Ethics – that’s a county, innit?

Report on the Media Society Debate 14 May 03, published in Profile

Ethics – that’s a county, innit?

Dateline 14 May 2003

As the IPR and the Global Alliance struggle with the concept of internationally applicable ethics in PR, it is gratifying to see a group of journalists openly debate whether such considerations apply to them.

The meeting was opened by Donald Trelford from the chair, who began by admitting that the title “Ethics – that’s a county, innit?” was not so much a quote from Kelvin MacKenzie as a paraphrase of something he once said. During this Kelvin was shaking his head, as though to deny that even the longer version was accurate, and I began to wonder if this was part of the problem.

Kelvin MacKenzie was the first panellist to speak. He began by robustly declaiming that he could only speak with any knowledge about popular newspapers, as he had never worked on one with fewer than 3.5 million sales: “I don’t know what it is like to work on a paper that is essentially unwanted in our society”. His experience in radio has taught him the disadvantages of licensing arrangements, which he rejected for newspapers and would prefer to see dropped in broadcasting: “the unlicensed mind can say what it likes”. He strongly insisted that newspapers don’t publish stories they know to be untrue and defended the role of proprietors, insisting that it is only common sense that editors should deliver the product that owners want – just as factory managers do. The principal constraint is that if you get it badly wrong – he cited Hillsborough as an example – customers will vote with their feet.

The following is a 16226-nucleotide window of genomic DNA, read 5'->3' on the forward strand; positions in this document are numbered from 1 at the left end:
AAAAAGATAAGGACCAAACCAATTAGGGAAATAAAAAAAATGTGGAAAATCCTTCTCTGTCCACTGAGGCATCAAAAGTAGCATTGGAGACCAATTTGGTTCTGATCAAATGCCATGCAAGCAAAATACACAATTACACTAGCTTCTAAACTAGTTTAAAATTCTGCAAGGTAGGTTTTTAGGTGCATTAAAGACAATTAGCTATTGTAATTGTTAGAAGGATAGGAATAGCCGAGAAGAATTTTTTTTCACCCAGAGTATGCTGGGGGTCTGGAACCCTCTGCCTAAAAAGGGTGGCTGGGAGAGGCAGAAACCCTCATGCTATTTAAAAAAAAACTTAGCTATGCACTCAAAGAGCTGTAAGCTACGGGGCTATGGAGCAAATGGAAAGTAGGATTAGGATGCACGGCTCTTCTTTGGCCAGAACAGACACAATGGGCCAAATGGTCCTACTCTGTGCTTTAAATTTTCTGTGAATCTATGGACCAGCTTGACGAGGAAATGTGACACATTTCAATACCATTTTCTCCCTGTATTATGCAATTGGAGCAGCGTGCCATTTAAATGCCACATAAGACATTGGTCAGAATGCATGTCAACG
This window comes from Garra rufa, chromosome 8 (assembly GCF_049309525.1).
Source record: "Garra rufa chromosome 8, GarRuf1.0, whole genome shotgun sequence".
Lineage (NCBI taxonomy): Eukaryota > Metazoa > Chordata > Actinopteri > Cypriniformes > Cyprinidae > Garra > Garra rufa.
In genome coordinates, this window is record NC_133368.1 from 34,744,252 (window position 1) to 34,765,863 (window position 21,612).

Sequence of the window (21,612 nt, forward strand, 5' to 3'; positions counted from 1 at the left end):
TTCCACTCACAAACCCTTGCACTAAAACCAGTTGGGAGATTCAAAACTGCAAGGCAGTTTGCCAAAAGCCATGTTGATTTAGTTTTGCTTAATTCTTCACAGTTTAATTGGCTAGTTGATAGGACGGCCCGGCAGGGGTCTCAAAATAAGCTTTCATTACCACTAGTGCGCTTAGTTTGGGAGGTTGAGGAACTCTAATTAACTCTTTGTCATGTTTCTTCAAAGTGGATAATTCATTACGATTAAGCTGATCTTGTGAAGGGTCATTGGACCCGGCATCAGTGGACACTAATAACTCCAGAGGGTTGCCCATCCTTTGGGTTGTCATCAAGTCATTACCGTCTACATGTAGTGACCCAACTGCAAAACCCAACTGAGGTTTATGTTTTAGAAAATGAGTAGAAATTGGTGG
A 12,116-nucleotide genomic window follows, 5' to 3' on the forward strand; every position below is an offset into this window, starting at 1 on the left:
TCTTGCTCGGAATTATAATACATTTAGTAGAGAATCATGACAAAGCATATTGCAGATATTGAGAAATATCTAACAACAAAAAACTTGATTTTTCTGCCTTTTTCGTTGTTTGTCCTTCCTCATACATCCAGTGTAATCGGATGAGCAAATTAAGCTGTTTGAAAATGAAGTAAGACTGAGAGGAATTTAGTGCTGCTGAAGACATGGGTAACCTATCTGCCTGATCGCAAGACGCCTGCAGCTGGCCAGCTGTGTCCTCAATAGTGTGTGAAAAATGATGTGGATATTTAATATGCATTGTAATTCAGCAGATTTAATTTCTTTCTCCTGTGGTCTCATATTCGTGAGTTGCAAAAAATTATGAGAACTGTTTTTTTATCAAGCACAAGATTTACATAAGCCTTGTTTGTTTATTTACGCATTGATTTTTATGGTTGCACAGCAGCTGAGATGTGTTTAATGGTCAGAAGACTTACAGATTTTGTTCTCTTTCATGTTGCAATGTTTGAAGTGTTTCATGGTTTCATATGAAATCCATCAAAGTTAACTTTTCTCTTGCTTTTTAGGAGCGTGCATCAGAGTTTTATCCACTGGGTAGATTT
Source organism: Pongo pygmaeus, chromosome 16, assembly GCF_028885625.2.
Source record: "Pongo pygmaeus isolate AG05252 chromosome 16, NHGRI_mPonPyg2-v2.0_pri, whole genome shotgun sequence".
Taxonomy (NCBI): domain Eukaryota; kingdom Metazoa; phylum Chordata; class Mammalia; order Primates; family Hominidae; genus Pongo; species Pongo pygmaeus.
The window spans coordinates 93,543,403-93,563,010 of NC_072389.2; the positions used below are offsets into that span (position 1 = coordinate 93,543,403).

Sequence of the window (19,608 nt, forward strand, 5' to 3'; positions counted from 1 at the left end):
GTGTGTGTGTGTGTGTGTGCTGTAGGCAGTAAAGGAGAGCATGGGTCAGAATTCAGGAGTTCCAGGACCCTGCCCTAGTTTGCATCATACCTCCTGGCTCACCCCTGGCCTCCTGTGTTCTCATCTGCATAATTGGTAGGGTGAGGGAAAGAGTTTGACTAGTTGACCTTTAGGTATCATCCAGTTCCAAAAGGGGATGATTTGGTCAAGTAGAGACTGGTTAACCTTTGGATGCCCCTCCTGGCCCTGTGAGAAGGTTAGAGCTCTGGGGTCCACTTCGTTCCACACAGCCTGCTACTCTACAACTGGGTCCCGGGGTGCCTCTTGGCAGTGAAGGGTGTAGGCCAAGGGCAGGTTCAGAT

The Press Complaints’ Commission, claimed Kelvin, has improved levels of accuracy, but insisted that the press is now “a lot less interesting as a result. You can blame Guy Black for the fact that the press is bloody boring these days”.

He was a tough act to follow. Ian Mayes, Readers’ Editor of the Guardian, had an extremely different style, but a nonetheless interesting contribution to the debate. He cited polling evidence which suggests that his daily corrections and weekly column have enhanced readers’ confidence in the accuracy of the paper. He also claimed that most readers who complain don’t want to sue and would prefer a rapid recognition of their complaint. Forty thousand readers have been in touch with his office and he argues that it has reduced the caseload of the legal department by 30-50%.

Carol Sarler of the Express dismissed the premise of the debate. Over their breakfast tables and in pubs people are not discussing journalists’ ethics but the topics they are discussing – sport, soaps, celebrity gossip etc – are informed by newspaper coverage: “we have the best press in the world, and the most informed general public”.

Representing PR professionals on the panel Simon Walker of Reuters (and formerly of Buckingham Palace) expressed the view that the modern British press is broadly ethical but that there are still problems including dumbing down and the trivialisation of serious – especially business – news. The media will still use made up quotes and, worse, blind pejorative quotes that cannot possibly be checked.

Guy Black of the PCC began by admitting he was from Essex, but was able to demonstrate that he was not wearing white socks. He reiterated Kelvin MacKenzie’s point that standards had improved since the PCC was set up.

Stephen Whittle of the BBC asserted that people want entertainment from both broadcasters and newspapers, but look to broadcasters as a reliable source of information.

Despite an eminent chairman, seven distinguished panellists and both learned and sometimes angry contributions from the floor the debate reached no clear conclusion, and I am still left wondering what proportion of journalists really do take ethics seriously.

Copyright © Quentin Langley 14 May 2003

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